Cade Klubnik declared his candidacy for the 2023 Heisman last year in the ACC Championship game when he went 20-24 for 279 yards and one touchdown in a relief effort for ineffective DJ Uiagalelei. He was the number one dual-threat QB recruit in last year’s class and is surrounded by a bevy of offensive talent. The surest bet of the college season is ESPN Gameday’s location on September 23, as the Jordan Travis-led Florida State Seminoles play Klubnik’s Clemson Tigers in the ORIGINAL Death Valley.

The Darkhorses

Embed from Getty Images

Tanner Mordecai

While Deion Sanders being hired at Colorado may have made more news, Wisconsin’s hiring of head coach Luke Fickell is a more-impactful move. He was able to lure offensive coordinator Phil Longo away from UNC and the floodgates of impressive transfers followed. None more so than former Oklahoma and SMU QB Tanner Mordecai. In two seasons at SMU, Mordecai threw for over 7,100 yards and 72 TDs. He will now be running an offense whose plays are called by Longo, who is widely regarded as one of the great offensive minds of the day. A favorable schedule should allow the Badgers to be 7-0 when Ohio State visits Madison on October 28th. If Mordecai has a big day there, that would go a long way to helping his Heisman cause. At +12000, he could be the next Joe Burrow, whose Heisman odds were +20000 at one point before the season started.

Cameron Rising

Utah’s Cameron Rising is a pivot from the more popular arch rival from USC. He’s led Utah to a share of two straight Pac-12 championships and USC visited Salt Lake City last season, Rising actually had more passing and rushing yardage, along with the all-important W, than USC’s Caleb Williams. The Utes make up for a laughable conference schedule with two huge out-of-conference games with Florida and Baylor. If Rising, who tore his ACL in the Rose Bowl against Penn State, is recovered and has big games against those two schools, he could be right in the mix of things when his Utes travel to the LA Memorial Coliseum on October 21st and square off against the Trojans.

Embed from Getty Images

Nicholas Singleton

As you can see, this list has been exclusively quarterbacks. Singleton isn’t even the favorite for the Heisman on his own team (QB Drew Allar’s odds are +2500). The other factor that hurts Singelton’s chances enormously is the fact that he equally shares the backfield with running back Kaytron Allen. But Singleton, a former 5-star recruit, rushed for over 1,000 yards and 12 TDs in his true freshman campaign. With Allar being a first-year starting QB, and Penn State returning its best offensive line in the James Franklin era, it stands to reason that offensive coordinator Mike Yurcich might lean on his stud running backs to pull the major load of the offense. If Penn State can get over the hump and finally beat one of the dreaded rivals in Michigan and Ohio State and reach the College Football Playoffs for the first time under James Franklin, Singleton will likely have had a fantastic year and could break the drought of running backs to win the Heisman, dating back to 2015 and Alabama’s Derrick Henry.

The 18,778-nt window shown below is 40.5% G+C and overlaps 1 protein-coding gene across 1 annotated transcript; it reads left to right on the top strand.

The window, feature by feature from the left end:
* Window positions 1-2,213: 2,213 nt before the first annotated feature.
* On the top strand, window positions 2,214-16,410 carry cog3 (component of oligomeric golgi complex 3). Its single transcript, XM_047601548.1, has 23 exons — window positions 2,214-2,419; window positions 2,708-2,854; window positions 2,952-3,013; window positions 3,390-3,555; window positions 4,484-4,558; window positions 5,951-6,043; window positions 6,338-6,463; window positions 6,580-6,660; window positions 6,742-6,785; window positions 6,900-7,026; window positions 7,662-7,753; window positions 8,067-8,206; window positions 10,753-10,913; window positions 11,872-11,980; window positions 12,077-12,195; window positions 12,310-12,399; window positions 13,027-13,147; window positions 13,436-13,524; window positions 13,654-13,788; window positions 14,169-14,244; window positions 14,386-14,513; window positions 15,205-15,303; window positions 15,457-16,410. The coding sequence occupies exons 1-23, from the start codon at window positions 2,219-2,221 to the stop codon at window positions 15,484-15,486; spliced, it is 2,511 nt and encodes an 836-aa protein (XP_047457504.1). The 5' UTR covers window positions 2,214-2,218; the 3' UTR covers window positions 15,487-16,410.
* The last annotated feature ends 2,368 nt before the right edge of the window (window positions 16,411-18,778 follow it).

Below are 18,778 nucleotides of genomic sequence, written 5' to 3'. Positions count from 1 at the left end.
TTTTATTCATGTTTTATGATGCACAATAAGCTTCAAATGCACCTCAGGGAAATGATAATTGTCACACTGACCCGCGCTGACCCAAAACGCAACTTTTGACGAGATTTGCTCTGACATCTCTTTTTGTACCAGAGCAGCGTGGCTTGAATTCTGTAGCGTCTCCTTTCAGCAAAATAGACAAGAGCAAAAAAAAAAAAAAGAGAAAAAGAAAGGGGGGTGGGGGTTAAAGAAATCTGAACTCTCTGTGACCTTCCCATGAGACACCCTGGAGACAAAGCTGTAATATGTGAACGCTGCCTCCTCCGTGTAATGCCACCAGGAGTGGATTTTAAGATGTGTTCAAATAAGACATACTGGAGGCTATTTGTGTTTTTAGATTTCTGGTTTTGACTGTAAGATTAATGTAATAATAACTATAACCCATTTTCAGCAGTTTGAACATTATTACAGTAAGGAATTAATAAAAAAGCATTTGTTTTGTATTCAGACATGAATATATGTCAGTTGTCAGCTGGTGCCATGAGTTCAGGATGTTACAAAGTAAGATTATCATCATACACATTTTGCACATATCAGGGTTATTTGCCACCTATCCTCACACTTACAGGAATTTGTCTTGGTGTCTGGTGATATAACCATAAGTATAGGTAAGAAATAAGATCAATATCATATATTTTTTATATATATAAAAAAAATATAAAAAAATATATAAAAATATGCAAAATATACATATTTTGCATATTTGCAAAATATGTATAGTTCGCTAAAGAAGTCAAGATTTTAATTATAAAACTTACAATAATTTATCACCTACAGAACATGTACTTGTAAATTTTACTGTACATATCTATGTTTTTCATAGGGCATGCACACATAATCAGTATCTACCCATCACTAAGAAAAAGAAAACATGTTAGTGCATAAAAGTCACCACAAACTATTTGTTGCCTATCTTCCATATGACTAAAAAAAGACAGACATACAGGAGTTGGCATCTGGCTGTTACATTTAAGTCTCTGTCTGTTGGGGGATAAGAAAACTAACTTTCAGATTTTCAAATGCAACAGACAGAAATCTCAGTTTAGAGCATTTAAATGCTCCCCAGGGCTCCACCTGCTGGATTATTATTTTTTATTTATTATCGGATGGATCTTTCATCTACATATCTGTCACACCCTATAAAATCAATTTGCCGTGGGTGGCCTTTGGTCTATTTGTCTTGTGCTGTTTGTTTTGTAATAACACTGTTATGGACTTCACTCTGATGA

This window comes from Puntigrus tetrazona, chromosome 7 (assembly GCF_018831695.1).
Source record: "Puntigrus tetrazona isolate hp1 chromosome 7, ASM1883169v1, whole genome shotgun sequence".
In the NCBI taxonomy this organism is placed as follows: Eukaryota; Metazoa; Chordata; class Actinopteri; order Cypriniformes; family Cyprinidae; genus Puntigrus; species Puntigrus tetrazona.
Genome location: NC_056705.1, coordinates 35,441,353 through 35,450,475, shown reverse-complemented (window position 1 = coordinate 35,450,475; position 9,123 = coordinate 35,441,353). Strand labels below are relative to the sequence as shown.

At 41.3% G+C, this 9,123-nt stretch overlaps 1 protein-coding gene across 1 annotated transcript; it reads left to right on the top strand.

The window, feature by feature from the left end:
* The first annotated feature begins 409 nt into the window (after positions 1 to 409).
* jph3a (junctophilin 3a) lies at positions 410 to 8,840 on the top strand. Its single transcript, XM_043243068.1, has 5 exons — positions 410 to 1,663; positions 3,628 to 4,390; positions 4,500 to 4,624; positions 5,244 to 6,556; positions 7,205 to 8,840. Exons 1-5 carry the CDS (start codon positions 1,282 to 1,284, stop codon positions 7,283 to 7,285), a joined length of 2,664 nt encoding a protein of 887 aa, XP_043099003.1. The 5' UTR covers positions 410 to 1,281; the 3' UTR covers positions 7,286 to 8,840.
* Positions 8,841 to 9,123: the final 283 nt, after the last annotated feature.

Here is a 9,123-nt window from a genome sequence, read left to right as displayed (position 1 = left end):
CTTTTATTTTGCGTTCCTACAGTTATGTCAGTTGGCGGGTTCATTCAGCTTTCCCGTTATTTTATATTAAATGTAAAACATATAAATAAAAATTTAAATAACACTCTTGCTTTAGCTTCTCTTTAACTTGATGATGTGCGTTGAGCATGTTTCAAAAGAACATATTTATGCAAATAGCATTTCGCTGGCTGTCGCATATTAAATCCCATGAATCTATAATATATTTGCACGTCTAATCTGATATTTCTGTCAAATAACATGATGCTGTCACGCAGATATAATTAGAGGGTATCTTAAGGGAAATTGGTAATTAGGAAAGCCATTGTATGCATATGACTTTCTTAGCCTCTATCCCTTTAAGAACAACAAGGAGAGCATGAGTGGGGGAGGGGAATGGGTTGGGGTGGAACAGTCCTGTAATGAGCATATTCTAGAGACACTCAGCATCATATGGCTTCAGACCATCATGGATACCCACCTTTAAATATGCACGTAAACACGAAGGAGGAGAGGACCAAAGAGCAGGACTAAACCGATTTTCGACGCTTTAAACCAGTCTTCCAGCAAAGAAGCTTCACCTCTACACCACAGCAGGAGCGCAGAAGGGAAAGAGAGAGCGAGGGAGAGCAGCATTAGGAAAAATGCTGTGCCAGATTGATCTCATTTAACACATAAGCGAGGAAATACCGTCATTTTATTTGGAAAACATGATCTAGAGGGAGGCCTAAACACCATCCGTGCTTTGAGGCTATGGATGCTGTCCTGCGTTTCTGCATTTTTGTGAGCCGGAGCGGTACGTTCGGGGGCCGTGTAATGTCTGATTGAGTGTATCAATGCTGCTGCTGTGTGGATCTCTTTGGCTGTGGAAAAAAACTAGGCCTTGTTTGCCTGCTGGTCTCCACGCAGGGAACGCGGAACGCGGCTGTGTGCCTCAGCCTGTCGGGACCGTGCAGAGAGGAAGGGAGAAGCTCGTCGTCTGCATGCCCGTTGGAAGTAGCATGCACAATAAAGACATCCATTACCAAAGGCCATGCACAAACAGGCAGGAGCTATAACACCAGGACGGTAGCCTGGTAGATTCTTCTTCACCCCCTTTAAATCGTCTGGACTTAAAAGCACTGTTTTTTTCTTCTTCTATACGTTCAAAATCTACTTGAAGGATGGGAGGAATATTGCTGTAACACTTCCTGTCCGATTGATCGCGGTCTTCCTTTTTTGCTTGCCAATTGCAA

Related articles


Joey House, Philadephia Editor
Joey House, Philadephia Editor
Sports have always been a part of Joey's life. He grew up in a Penn State household and became a Phillies and Eagles fan the same year, 1980. Not just because of their runs to their championship games, but because all his friends were either Harold Carmichael or Pete Rose on the playground. Gambling came later, as he was anointed with the moniker "House" because he ran all of the gambling and poker operations on his Navy ship. Now he brings over 25 years of gambling activity, both from the bettor's and "bookies" perspective, to help you maximise both your financial and entertainment returns.

Latest articles